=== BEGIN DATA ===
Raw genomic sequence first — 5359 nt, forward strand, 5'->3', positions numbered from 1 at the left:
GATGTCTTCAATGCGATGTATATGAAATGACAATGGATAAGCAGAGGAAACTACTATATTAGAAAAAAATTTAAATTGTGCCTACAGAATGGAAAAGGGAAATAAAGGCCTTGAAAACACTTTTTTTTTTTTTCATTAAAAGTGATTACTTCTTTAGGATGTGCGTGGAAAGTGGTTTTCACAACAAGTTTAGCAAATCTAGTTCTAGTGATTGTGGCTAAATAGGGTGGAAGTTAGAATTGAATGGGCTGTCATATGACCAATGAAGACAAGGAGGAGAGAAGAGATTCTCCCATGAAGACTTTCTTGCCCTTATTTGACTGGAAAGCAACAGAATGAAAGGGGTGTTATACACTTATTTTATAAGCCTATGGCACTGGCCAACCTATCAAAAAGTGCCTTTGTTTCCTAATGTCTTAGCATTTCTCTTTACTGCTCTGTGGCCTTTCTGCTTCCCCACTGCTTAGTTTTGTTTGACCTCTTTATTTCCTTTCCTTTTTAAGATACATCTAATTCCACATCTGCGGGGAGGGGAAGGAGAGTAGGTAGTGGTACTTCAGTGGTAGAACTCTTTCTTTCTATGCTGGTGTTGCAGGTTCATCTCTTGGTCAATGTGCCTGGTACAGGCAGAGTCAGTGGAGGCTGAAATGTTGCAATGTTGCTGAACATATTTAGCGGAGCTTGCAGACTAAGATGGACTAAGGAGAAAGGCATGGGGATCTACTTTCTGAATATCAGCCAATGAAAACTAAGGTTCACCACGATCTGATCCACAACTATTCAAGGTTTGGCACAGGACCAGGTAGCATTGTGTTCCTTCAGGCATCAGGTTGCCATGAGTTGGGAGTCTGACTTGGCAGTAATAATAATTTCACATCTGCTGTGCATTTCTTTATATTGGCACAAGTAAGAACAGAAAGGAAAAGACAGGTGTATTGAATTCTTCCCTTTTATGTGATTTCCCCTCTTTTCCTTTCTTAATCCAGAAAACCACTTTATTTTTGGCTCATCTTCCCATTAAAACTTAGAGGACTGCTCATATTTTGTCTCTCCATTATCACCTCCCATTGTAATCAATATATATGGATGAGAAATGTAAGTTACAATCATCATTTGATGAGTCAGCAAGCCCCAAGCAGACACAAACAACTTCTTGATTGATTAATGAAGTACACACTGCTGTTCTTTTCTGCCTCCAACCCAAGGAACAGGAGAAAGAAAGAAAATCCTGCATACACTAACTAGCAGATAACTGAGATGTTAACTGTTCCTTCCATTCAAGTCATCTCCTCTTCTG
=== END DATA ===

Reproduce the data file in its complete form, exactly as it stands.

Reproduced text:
Raw genomic sequence first — 5359 nt, forward strand, 5'->3', positions numbered from 1 at the left:
GATGTCTTCAATGCGATGTATATGAAATGACAATGGATAAGCAGAGGAAACTACTATATTAGAAAAAAATTTAAATTGTGCCTACAGAATGGAAAAGGGAAATAAAGGCCTTGAAAACACTTTTTTTTTTTTTCATTAAAAGTGATTACTTCTTTAGGATGTGCGTGGAAAGTGGTTTTCACAACAAGTTTAGCAAATCTAGTTCTAGTGATTGTGGCTAAATAGGGTGGAAGTTAGAATTGAATGGGCTGTCATATGACCAATGAAGACAAGGAGGAGAGAAGAGATTCTCCCATGAAGACTTTCTTGCCCTTATTTGACTGGAAAGCAACAGAATGAAAGGGGTGTTATACACTTATTTTATAAGCCTATGGCACTGGCCAACCTATCAAAAAGTGCCTTTGTTTCCTAATGTCTTAGCATTTCTCTTTACTGCTCTGTGGCCTTTCTGCTTCCCCACTGCTTAGTTTTGTTTGACCTCTTTATTTCCTTTCCTTTTTAAGATACATCTAATTCCACATCTGCGGGGAGGGGAAGGAGAGTAGGTAGTGGTACTTCAGTGGTAGAACTCTTTCTTTCTATGCTGGTGTTGCAGGTTCATCTCTTGGTCAATGTGCCTGGTACAGGCAGAGTCAGTGGAGGCTGAAATGTTGCAATGTTGCTGAACATATTTAGCGGAGCTTGCAGACTAAGATGGACTAAGGAGAAAGGCATGGGGATCTACTTTCTGAATATCAGCCAATGAAAACTAAGGTTCACCACGATCTGATCCACAACTATTCAAGGTTTGGCACAGGACCAGGTAGCATTGTGTTCCTTCAGGCATCAGGTTGCCATGAGTTGGGAGTCTGACTTGGCAGTAATAATAATTTCACATCTGCTGTGCATTTCTTTATATTGGCACAAGTAAGAACAGAAAGGAAAAGACAGGTGTATTGAATTCTTCCCTTTTATGTGATTTCCCCTCTTTTCCTTTCTTAATCCAGAAAACCACTTTATTTTTGGCTCATCTTCCCATTAAAACTTAGAGGACTGCTCATATTTTGTCTCTCCATTATCACCTCCCATTGTAATCAATATATATGGATGAGAAATGTAAGTTACAATCATCATTTGATGAGTCAGCAAGCCCCAAGCAGACACAAACAACTTCTTGATTGATTAATGAAGTACACACTGCTGTTCTTTTCTGCCTCCAACCCAAGGAACAGGAGAAAGAAAGAAAATCCTGCATACACTAACTAGCAGATAACTGAGATGTTAACTGTTCCTTCCATTCAAGTCATCTCCTCTTCTG